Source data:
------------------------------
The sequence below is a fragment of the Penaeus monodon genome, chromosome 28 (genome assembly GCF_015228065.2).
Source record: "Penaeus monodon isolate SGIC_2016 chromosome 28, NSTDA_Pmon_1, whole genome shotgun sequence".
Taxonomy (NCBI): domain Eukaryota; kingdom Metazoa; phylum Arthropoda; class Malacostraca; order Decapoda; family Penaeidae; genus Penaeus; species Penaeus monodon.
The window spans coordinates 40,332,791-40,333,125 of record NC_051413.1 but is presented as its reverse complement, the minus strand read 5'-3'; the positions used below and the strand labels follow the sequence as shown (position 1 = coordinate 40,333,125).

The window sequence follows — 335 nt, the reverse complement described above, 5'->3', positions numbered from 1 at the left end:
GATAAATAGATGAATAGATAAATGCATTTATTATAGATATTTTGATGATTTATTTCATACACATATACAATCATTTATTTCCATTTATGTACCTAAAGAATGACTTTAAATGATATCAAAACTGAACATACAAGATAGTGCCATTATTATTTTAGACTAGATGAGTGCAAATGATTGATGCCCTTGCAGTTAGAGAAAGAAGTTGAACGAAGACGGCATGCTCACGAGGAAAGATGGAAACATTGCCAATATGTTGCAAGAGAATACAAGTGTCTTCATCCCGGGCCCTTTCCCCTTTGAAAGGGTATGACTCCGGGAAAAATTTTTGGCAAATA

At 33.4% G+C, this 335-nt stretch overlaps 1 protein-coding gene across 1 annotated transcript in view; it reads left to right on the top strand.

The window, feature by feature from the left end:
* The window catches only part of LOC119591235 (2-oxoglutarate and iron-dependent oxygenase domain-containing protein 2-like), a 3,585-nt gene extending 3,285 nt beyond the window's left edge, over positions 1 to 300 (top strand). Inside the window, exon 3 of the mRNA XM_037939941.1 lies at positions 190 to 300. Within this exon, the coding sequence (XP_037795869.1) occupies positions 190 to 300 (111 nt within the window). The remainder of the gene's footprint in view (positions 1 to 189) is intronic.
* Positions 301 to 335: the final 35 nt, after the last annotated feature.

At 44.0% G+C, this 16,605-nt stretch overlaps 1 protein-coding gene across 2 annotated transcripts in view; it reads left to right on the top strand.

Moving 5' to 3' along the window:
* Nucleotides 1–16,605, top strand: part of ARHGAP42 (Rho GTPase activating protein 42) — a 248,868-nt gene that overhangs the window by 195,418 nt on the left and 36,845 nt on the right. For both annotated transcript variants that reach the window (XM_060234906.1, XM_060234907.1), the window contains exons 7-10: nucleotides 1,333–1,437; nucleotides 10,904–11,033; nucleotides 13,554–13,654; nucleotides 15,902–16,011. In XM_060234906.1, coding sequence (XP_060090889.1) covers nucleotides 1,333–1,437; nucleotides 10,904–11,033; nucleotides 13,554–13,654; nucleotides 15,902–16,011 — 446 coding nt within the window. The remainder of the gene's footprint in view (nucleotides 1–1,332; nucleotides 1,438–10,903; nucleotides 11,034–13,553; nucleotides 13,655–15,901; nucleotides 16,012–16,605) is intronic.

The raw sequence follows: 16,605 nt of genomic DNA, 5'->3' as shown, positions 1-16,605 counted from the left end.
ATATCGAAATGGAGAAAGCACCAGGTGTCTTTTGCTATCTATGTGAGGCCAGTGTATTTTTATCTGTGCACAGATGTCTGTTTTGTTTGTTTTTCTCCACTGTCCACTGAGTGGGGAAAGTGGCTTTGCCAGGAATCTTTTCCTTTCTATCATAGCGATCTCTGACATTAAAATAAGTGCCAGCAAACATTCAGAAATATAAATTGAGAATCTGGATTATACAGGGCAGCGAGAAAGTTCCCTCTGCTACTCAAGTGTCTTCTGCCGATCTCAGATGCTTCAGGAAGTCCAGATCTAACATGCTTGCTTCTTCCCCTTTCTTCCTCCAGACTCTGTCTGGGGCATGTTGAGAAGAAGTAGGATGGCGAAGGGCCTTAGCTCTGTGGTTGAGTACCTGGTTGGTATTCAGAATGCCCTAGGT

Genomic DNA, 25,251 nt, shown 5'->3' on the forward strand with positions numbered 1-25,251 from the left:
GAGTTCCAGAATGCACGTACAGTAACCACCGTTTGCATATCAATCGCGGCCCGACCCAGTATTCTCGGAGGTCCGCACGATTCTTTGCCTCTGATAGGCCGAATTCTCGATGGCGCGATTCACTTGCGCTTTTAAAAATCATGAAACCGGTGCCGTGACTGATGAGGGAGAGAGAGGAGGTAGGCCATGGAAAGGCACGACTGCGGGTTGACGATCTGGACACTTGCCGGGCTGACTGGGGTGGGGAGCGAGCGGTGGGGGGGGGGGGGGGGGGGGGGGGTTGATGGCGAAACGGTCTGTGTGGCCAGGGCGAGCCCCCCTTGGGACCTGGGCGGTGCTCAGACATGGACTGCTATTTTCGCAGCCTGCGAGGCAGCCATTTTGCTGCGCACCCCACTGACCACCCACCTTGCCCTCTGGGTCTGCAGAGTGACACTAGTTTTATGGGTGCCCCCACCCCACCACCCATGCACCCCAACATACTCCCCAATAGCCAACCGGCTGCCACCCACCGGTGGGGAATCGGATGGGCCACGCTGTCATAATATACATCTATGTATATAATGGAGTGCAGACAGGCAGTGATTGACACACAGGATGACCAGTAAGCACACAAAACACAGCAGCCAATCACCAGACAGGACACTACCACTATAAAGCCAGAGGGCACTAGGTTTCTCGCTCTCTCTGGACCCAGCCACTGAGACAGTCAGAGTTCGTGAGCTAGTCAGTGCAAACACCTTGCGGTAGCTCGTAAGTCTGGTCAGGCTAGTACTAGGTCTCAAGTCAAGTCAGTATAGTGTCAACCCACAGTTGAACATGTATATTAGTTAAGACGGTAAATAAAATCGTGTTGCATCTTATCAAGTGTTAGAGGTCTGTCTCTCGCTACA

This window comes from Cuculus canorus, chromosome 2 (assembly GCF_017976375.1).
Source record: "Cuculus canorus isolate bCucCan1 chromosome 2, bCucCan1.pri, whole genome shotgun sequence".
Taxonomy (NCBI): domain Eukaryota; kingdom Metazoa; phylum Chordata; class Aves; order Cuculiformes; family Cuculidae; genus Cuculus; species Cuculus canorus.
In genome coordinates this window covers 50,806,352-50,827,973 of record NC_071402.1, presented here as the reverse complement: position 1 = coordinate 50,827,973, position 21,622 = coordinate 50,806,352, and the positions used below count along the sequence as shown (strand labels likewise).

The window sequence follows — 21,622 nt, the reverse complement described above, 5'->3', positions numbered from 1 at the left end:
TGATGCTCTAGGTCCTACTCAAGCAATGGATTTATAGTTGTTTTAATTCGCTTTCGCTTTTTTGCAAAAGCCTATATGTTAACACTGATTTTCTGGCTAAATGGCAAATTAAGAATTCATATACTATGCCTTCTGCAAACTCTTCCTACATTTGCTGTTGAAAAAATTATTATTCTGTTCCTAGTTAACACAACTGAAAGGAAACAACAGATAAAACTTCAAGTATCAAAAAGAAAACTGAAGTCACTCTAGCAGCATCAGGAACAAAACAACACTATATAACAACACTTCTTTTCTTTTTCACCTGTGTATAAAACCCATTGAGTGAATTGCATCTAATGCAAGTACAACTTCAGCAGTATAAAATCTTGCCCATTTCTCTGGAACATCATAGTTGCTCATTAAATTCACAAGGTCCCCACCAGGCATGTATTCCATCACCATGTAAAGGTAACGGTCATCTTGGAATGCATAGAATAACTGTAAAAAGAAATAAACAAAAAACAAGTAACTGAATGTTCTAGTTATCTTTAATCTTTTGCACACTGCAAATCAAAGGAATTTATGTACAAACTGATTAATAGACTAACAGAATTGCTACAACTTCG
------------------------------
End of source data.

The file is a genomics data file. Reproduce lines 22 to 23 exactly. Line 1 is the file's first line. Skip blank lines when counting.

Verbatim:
The window sequence follows — 21,622 nt, the reverse complement described above, 5'->3', positions numbered from 1 at the left end:
TGATGCTCTAGGTCCTACTCAAGCAATGGATTTATAGTTGTTTTAATTCGCTTTCGCTTTTTTGCAAAAGCCTATATGTTAACACTGATTTTCTGGCTAAATGGCAAATTAAGAATTCATATACTATGCCTTCTGCAAACTCTTCCTACATTTGCTGTTGAAAAAATTATTATTCTGTTCCTAGTTAACACAACTGAAAGGAAACAACAGATAAAACTTCAAGTATCAAAAAGAAAACTGAAGTCACTCTAGCAGCATCAGGAACAAAACAACACTATATAACAACACTTCTTTTCTTTTTCACCTGTGTATAAAACCCATTGAGTGAATTGCATCTAATGCAAGTACAACTTCAGCAGTATAAAATCTTGCCCATTTCTCTGGAACATCATAGTTGCTCATTAAATTCACAAGGTCCCCACCAGGCATGTATTCCATCACCATGTAAAGGTAACGGTCATCTTGGAATGCATAGAATAACTGTAAAAAGAAATAAACAAAAAACAAGTAACTGAATGTTCTAGTTATCTTTAATCTTTTGCACACTGCAAATCAAAGGAATTTATGTACAAACTGATTAATAGACTAACAGAATTGCTACAACTTCG